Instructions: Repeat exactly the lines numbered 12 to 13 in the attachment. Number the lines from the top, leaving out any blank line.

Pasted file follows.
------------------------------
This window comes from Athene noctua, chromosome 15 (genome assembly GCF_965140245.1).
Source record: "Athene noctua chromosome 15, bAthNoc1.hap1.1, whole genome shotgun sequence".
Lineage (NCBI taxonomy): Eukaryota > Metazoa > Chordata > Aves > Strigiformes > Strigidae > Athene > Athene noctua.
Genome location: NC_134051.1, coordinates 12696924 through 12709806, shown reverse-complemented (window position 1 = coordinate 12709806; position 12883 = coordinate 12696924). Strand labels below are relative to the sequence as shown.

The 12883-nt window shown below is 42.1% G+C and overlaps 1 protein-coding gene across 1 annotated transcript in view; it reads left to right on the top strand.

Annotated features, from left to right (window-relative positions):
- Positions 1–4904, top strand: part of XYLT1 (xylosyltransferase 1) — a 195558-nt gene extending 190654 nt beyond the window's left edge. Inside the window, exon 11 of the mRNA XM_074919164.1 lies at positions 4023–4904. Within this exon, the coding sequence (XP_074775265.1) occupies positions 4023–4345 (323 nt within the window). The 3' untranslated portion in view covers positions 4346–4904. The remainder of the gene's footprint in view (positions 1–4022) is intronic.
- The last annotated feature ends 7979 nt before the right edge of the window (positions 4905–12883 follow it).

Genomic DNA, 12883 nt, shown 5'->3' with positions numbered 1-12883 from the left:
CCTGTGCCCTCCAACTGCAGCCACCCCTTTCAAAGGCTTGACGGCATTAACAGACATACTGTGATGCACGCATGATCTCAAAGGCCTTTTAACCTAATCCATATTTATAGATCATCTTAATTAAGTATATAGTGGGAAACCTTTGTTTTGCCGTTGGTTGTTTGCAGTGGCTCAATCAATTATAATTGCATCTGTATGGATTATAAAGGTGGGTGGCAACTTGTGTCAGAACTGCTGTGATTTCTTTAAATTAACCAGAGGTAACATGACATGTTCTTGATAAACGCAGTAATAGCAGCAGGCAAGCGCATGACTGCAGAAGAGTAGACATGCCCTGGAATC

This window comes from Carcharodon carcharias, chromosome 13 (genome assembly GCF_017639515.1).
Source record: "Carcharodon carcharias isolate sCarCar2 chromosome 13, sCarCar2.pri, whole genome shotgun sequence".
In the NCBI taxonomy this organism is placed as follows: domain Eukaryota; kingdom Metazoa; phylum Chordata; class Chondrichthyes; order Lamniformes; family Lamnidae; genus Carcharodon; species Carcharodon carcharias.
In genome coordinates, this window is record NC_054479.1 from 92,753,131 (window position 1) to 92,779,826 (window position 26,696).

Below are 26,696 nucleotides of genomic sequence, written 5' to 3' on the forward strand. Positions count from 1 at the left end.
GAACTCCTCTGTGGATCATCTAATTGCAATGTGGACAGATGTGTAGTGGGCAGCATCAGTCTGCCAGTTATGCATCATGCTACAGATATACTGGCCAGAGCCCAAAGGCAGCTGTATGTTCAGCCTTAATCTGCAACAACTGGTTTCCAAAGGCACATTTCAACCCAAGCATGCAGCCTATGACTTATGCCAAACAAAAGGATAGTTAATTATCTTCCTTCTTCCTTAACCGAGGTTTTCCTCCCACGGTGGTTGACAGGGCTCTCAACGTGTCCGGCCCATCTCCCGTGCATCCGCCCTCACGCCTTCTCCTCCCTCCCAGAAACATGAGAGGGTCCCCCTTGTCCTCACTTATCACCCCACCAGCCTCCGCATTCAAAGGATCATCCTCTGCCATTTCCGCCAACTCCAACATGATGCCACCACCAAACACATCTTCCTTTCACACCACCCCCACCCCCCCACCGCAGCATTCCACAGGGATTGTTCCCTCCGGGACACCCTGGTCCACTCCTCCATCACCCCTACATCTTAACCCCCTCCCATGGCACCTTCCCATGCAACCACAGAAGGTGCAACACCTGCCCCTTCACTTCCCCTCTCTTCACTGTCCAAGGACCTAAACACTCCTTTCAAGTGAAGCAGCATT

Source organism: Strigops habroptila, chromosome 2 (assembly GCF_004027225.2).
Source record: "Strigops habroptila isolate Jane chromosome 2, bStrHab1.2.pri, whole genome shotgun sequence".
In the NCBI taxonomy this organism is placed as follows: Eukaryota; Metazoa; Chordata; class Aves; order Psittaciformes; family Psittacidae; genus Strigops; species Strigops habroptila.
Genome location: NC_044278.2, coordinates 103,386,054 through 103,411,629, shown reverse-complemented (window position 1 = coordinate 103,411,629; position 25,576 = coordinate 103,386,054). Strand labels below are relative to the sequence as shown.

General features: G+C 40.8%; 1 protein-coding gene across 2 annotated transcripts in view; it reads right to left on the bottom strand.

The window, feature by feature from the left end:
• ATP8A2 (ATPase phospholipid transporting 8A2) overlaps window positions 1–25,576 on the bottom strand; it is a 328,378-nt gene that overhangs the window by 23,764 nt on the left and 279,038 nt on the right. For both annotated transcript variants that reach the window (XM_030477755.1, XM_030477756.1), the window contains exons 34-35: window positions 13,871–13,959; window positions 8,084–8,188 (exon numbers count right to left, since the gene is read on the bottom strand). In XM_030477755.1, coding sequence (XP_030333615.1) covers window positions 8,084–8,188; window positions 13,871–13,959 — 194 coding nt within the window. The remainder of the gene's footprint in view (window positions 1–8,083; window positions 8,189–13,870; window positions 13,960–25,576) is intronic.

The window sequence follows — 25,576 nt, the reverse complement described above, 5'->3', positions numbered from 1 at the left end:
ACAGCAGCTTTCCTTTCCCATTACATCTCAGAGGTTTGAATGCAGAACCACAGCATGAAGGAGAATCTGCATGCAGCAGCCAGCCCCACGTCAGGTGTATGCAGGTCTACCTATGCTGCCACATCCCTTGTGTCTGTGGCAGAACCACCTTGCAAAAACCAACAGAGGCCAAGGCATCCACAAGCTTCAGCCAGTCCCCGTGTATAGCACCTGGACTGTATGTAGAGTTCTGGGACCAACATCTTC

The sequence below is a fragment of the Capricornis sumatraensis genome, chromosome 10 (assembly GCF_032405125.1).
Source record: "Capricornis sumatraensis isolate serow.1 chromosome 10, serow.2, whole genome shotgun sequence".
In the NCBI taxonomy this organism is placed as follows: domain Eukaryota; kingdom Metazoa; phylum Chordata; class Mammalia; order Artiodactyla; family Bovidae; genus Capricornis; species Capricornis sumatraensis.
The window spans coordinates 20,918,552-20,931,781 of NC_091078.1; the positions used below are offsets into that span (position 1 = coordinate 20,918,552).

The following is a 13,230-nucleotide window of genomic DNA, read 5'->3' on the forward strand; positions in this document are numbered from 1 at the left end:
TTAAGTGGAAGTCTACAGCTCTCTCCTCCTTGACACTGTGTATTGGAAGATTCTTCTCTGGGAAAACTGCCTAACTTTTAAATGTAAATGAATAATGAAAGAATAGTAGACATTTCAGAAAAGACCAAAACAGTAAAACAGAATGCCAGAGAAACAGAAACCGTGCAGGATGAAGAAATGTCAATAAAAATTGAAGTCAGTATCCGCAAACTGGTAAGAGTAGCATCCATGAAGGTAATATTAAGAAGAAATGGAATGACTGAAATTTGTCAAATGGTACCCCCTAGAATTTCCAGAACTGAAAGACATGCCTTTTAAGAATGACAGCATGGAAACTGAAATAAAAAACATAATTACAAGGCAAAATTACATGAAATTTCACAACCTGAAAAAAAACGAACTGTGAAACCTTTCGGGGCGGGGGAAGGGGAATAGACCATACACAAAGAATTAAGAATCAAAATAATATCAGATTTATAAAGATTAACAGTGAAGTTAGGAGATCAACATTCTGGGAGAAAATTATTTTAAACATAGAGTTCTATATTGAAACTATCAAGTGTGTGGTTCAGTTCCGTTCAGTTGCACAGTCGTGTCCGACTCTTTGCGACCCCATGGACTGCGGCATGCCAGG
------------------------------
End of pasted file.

Source record: "Carcharodon carcharias isolate sCarCar2 chromosome 13, sCarCar2.pri, whole genome shotgun sequence".
In the NCBI taxonomy this organism is placed as follows: domain Eukaryota; kingdom Metazoa; phylum Chordata; class Chondrichthyes; order Lamniformes; family Lamnidae; genus Carcharodon; species Carcharodon carcharias.